Taking a walk with my husband and making plans together for the family, I am “Wife.” Feeding my kids snack and taking them to sports practice, I am “Mom.” Calling customers and taking their orders, I am “Businessperson.” The list of roles goes on… daughter, student, teacher, volunteer, friend, sister…
Together these various roles make up a person's dharma. In this context, the Sanskrit word 'dharma' refers to the the the specific duties we each have to perform in life through ethical means.
Depending on the situation, the hat I wear has to change. When I am teaching a room full of high schoolers about healthy food, I am not acting like a daughter. When I am a student learning from my Guru, I am not acting as a businessperson.
Inside of any day we cycle through different roles. Inside of an hour, a minute, even a moment, different roles shift and move from background to foreground and back again. This rapid cycling of expectations can make us dizzy. As the situations around me change, if I try to keep redefining myself and “who I am” by the roles I have to play, then my head will spin trying to keep up with those changes and I start to feel exhausted, overwhelmed and confused.
Now picture a collection of colored lenses. When light is shone through them, they each cast a unique color of light. That light evokes a certain mood, sets a certain tone, conveys a certain feeling. Change out the color lens and a whole new stage is set.
Our various dharma roles are like these colored slides. In one context we need to shine our light through a 'mother' filter - to wash scraped knees, shop for groceries, correct homework. At work we beam through our 'employee' slide - to make powerpoint presentations, take criticism from our boss in stride, work in a team to meet deadlines. In our intimate relationships we shift again and let ourselves be vulnerable, practice loving acceptance of the other’s flaws, find meaningful ways to show we care.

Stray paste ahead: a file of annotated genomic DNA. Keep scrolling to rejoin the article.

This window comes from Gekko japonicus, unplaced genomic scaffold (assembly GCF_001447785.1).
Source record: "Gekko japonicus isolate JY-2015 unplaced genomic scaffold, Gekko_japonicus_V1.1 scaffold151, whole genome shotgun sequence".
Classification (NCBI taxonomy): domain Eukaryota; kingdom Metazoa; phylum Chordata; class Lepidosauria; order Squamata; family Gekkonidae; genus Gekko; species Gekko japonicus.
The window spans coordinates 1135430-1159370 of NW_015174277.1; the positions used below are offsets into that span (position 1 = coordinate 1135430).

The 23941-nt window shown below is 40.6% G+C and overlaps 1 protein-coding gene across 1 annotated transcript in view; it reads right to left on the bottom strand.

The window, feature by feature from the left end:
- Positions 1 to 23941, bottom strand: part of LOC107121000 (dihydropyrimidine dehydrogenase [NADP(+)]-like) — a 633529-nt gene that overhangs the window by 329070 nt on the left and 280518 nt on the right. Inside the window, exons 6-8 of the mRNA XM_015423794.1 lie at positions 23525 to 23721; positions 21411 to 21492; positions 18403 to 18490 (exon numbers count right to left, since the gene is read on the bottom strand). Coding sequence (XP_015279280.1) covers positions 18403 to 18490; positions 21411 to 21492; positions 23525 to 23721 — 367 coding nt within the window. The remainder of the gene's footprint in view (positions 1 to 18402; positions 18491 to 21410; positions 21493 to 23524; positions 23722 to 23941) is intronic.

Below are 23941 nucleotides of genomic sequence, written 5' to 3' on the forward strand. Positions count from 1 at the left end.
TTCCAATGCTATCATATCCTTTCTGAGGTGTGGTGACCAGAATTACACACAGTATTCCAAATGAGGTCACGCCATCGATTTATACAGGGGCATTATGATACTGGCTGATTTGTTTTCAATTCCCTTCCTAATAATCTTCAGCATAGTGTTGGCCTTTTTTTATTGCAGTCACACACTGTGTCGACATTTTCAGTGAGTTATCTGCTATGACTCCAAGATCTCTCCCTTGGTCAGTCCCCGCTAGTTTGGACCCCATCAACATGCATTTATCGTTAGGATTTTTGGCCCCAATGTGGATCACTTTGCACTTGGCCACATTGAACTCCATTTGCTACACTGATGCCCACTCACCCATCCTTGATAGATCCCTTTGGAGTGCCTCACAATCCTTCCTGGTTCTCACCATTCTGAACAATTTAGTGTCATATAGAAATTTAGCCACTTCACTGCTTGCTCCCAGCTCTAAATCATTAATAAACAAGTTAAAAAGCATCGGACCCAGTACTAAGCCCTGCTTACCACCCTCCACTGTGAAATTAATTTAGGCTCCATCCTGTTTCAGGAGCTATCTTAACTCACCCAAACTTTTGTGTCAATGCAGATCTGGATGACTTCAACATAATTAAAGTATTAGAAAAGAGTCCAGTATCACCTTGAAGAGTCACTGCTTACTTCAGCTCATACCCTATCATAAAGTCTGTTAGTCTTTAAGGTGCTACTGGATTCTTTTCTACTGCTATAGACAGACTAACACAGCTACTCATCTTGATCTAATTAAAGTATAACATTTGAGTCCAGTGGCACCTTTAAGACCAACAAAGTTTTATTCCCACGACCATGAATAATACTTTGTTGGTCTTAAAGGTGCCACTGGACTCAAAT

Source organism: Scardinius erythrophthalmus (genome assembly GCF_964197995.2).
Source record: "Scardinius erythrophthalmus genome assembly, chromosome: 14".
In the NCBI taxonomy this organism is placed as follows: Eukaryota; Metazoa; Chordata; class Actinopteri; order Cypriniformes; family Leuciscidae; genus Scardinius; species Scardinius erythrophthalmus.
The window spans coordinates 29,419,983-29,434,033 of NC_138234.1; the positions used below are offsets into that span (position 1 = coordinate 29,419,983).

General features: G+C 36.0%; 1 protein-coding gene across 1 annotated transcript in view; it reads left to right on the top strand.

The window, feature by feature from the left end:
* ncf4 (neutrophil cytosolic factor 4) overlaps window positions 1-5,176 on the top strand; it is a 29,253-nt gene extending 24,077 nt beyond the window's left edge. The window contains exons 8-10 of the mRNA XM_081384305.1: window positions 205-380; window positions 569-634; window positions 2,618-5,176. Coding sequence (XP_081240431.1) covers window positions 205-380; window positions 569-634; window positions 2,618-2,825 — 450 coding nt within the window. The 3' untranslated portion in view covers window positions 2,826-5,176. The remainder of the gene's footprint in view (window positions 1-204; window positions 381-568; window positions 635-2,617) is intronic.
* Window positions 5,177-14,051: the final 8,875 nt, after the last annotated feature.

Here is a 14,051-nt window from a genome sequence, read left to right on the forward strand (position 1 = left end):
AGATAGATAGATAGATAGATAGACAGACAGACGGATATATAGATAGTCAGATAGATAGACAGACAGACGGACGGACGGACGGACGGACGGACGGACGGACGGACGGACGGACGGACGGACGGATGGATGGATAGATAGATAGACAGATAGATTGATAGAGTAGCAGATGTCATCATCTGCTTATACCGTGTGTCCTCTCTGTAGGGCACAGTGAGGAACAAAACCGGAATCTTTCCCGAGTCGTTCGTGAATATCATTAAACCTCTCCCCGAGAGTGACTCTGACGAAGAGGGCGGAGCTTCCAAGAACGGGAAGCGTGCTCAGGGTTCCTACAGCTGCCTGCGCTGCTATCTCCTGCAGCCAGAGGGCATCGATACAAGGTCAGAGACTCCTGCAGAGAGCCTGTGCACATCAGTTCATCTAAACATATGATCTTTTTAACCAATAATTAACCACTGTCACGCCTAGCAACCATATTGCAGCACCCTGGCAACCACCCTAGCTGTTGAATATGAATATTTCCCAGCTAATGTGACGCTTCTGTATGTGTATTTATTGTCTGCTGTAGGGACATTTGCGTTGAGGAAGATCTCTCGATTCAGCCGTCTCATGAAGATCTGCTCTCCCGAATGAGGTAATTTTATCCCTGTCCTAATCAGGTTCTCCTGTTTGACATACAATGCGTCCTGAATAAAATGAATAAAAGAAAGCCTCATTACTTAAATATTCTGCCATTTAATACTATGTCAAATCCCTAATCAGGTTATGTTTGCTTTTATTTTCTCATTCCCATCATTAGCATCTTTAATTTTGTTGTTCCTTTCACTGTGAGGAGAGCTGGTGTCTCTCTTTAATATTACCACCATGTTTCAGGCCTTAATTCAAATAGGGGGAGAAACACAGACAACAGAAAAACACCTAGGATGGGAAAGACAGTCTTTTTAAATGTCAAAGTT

In some instances, we have to carry on more than one role at once, creating a nuanced and blended response to a situation. We layer up the roles of our colored dharma slides that are constantly shifting in rank of momentary importance, but if we lose sight of the big picture, the whole thing will start to look muddy. Confusion and overwhelm take us over when we submerge ourselves in the blend of colors and can’t pull apart what are the individual roles at play and which should be given more or less importance. We stop being able to tell which role to act from at the moment.
You are the Light. Not the Dharma Role.
We fall into the well of this kaleidoscope when we forget one important thing: Who we really are is the shining light illuminating the whole set and not the colored films of our dharma roles.
The more we view our various dharmic roles as simply colored frames that have to be mindfully shuffled to artfully respond to life’s demands, the less disorienting the juggling seems since we are rooted in the part of us that is not changing.
It is our still, pure consciousness that is enlivening these roles, not the other way around. The roles do not give us meaning. Our awareness gives a platform for the roles.
Remembering that our dharma roles will always change but there is also a part of us that is constant brings some breathing room and allows us a little space to see the whole of our responsibilities from a detached perspective.
Let’s perch in the rafters and direct the play, rather than stay on the stage, blinded by the colors covering us.